Saw sharks are a very unusual group of sharks with a very long flat snout and lateral sawteeth. The snout resembles a saw with ventral barbels. Saw sharks are often confused with saw fishes, which are rays. Most obvious differences between these two groups are that rays lack barbels, and have their gill slits on the ventral side. Furthermore, saw sharks are of smaller size, compared to saw fishes. The biology of saw sharks is poorly known. Except for the Bahamas sawshark, Pristiophorus schroederi, all of them live on the southern hemisphere. All prefer deeper water and show an aplacental viviparous style of reproduction (ovoviviparity). Of the only 5 species known, one of them, Pliotrema warreni, possesses 6 pairs of gill slits.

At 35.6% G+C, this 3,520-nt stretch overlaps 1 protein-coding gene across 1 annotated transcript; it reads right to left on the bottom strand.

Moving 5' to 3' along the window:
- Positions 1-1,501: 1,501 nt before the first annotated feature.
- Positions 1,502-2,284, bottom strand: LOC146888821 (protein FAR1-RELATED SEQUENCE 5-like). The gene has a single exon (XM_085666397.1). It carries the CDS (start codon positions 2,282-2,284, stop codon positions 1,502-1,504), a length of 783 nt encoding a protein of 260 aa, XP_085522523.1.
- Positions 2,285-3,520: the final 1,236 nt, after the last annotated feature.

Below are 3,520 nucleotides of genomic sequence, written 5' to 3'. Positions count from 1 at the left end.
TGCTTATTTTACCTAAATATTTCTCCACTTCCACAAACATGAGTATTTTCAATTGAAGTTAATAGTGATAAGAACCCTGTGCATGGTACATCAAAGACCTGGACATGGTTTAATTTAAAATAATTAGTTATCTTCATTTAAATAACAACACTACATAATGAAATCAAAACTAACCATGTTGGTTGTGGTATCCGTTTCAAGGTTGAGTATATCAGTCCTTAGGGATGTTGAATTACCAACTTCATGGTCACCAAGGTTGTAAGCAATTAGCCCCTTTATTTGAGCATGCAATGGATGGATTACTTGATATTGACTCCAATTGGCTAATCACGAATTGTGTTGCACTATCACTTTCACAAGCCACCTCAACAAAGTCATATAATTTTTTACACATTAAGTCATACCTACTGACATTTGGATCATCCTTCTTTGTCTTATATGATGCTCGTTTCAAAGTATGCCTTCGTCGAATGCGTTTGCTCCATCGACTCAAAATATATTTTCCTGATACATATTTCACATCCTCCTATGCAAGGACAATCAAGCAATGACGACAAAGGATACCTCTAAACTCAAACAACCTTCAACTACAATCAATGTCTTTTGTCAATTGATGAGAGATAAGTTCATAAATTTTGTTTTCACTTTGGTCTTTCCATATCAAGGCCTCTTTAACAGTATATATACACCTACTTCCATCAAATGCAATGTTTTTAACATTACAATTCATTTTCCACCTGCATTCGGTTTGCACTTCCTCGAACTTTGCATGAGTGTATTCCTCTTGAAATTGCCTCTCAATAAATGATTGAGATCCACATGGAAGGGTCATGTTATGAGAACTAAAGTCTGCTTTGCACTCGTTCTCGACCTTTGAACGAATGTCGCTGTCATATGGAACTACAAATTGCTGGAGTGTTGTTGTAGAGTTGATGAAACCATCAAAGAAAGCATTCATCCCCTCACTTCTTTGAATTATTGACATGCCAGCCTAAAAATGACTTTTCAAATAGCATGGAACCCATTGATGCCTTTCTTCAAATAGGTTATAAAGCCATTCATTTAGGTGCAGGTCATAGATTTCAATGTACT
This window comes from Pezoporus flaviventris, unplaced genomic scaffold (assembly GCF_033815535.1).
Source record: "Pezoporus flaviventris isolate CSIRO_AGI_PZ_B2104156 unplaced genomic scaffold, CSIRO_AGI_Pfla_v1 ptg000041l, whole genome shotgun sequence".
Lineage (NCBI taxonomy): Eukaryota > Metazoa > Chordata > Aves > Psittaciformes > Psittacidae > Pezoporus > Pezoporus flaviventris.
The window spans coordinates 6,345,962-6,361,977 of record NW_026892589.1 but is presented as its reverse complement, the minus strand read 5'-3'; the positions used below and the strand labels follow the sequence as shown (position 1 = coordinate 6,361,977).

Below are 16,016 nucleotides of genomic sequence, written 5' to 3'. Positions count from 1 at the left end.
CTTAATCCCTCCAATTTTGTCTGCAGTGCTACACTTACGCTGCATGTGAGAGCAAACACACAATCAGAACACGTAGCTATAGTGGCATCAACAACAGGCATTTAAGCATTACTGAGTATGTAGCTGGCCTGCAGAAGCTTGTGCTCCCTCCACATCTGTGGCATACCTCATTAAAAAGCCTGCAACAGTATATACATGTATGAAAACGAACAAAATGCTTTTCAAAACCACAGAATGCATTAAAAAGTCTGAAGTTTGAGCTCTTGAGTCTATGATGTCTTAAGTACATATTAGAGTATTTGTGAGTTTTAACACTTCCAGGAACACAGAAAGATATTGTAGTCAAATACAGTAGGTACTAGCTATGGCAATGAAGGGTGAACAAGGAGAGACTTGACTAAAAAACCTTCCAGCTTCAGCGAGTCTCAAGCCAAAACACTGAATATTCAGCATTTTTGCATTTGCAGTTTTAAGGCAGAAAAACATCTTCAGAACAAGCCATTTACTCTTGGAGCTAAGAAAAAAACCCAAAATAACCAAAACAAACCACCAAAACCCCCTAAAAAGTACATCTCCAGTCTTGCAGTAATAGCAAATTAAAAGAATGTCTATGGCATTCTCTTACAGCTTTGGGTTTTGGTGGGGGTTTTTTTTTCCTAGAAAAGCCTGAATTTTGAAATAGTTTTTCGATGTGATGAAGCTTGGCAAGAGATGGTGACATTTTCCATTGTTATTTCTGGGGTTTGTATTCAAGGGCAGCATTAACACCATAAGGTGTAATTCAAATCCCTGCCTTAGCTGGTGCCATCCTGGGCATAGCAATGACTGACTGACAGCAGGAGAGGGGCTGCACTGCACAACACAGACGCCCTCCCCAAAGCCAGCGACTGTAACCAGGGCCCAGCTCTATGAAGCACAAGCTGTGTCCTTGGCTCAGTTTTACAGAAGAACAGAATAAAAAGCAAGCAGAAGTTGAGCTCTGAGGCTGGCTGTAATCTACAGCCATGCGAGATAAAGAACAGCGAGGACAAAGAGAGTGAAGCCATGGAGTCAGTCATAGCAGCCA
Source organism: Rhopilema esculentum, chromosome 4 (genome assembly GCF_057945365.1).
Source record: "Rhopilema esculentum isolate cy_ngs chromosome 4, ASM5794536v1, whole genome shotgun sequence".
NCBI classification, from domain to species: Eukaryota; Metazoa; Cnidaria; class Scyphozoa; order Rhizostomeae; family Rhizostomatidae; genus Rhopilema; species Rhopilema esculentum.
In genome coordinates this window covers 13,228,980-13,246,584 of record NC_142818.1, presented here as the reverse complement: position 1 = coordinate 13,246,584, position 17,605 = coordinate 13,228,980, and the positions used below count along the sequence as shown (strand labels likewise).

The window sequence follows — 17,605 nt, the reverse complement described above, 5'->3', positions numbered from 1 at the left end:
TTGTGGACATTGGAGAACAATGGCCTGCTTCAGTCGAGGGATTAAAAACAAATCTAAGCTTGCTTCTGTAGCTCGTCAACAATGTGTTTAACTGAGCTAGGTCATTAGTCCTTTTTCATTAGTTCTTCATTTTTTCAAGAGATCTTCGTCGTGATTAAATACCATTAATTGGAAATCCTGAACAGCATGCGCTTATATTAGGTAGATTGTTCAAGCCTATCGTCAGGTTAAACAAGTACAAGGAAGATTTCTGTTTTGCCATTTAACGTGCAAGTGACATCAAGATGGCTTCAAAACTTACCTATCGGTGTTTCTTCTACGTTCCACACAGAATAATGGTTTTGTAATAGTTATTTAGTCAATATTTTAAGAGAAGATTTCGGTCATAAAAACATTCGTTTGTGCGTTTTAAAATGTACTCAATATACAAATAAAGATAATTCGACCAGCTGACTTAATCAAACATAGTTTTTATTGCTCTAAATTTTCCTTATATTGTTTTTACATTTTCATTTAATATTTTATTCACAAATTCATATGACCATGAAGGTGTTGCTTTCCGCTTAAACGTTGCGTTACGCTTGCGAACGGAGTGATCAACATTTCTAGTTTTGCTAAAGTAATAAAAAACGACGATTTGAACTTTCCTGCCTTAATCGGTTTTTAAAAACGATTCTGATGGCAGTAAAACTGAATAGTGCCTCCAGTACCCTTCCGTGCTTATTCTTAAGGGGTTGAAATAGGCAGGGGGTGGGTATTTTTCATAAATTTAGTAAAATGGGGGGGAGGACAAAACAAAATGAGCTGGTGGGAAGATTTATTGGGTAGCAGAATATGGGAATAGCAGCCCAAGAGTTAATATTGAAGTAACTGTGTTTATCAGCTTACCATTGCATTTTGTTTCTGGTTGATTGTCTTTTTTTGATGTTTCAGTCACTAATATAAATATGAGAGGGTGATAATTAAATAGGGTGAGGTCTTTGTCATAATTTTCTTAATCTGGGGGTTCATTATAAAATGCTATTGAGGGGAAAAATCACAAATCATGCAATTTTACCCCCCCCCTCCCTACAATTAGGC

Typical species of the family of "Sawsharks":
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